7. A lens barrel as defined in claim 2, wherein said guide means comprises a guide aperture and a guide shaft, in which said guide aperture is provided in one of said flare diaphragm member and said second frame member, whereas said guide shaft is provided on another of said flare diaphragm member and said second frame member, said guide shaft extending in the direction of the optical axis and making a snug fit in said guide aperture and being sidable relative to said guide aperture.
8. A lens barrel as defined in claim 7, wherein said flare diaphragm member comprises a light tight portion for isolating said guide shaft from incident light rays.
9. A lens barrel as defined in claim 7, wherein said urging means is a compression-coiled spring disposed in a coaxial relationship with said guide shaft.
10. A lens barrel as defined in claim 9, wherein said flare diaphragm member comprises a light tight portion for isolating said compression-coiled spring from incident light rays.
11. A lens barrel for use in a camera having a photographic optical system, comprising:
a diaphragm member positioned at a rear end of said optical system;
an urging member for urging said diaphragm member in a direction of said optical system; and,
a retaining frame for retaining an optical element of said optical system, said retaining frame being movable in a direction of an optical axis of said optical element,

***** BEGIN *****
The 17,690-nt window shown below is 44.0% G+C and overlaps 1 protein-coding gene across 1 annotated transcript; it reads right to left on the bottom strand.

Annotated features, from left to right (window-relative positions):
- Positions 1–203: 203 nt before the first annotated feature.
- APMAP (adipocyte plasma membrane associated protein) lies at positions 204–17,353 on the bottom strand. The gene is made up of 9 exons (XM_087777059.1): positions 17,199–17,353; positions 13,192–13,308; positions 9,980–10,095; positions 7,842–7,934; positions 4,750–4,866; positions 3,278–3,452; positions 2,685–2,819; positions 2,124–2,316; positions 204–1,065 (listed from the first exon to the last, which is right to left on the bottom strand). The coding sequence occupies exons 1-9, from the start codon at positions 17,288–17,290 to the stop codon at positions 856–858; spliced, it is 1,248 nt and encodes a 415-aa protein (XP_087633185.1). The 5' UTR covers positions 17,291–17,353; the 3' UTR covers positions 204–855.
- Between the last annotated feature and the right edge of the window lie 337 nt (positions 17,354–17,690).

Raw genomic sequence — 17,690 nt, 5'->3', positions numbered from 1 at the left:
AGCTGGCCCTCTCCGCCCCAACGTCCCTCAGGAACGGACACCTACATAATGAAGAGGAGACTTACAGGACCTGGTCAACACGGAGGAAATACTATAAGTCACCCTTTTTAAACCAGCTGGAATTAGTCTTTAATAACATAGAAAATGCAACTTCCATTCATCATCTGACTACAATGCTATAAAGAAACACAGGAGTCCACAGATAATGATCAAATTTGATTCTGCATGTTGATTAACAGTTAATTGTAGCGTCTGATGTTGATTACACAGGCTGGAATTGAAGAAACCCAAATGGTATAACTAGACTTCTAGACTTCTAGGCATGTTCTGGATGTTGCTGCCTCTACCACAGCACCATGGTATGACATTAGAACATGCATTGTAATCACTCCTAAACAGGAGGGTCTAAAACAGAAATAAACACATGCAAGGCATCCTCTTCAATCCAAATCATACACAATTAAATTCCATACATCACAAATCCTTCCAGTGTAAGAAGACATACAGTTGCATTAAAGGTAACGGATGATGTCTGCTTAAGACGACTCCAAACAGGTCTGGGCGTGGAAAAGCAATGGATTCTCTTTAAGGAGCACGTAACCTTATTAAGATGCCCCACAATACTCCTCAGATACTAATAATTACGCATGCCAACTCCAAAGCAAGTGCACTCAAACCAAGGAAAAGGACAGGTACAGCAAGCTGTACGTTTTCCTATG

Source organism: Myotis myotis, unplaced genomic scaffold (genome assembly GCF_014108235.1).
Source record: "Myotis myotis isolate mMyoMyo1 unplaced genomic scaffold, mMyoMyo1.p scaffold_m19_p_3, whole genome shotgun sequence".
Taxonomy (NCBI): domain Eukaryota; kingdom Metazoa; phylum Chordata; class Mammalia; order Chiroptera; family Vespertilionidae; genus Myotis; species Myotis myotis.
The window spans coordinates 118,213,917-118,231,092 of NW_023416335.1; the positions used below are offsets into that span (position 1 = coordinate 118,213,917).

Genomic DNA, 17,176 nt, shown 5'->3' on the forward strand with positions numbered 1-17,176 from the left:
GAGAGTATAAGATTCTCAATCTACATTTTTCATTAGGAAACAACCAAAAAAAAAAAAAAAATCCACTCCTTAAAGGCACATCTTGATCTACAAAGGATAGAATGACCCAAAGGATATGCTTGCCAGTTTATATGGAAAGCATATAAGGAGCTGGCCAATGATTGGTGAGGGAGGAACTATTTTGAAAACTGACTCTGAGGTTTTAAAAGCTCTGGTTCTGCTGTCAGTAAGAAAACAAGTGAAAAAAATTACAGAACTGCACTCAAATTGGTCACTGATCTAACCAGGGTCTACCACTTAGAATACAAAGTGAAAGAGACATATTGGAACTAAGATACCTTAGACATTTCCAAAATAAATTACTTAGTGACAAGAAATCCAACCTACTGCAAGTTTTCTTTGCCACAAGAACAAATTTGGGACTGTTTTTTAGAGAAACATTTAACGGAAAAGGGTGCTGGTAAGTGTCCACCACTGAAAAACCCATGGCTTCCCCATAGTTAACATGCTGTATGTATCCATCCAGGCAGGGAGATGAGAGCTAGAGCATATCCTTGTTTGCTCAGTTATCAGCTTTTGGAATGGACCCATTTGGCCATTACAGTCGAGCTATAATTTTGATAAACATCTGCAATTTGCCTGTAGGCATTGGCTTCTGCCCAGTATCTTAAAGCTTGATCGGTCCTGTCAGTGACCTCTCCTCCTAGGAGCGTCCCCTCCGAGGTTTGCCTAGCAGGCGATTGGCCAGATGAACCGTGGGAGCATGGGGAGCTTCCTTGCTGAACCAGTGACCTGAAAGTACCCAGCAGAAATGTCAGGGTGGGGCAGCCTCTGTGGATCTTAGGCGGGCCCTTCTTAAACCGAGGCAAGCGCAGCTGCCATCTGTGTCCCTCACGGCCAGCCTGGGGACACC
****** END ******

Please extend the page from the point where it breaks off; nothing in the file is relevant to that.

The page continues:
wherein said diaphragm member and said retaining frame are moved away from one another upon movement of said retaining frame in one direction of said optical axis, while said urging member urges said diaphragm member toward said retaining frame, and wherein said diaphragm member and said retaining frame are brought into abutting contact with one another upon movement of said retaining frame in the other direction of the optical axis, in which state said retaining frame resists said urging member and moves said diaphragm member in a direction in which said retaining frame is advanced.
12. A lens barrel as defined in claim 11, wherein said photographic optical system is an optical system whose focal distance is changeable.
13. A lens barrel as defined in claim 11, wherein said photographic optical system is moved along the optical axis in order to change a focal distance and provide collapse behavior.
14. A lens barrel, comprising:
a first frame fixed at a first mounting end;
a guide shaft fixed at a second mounting end adjacent to the mounting end of said fixed first frame;
a flare diaphragm for preventing flare positioned in said fixed first frame, said flare diaphragm having an integral guide projection for sidably engaging said guide shaft which guides said flare diaphragm along a path parallel to an optical axis of said lens barrel;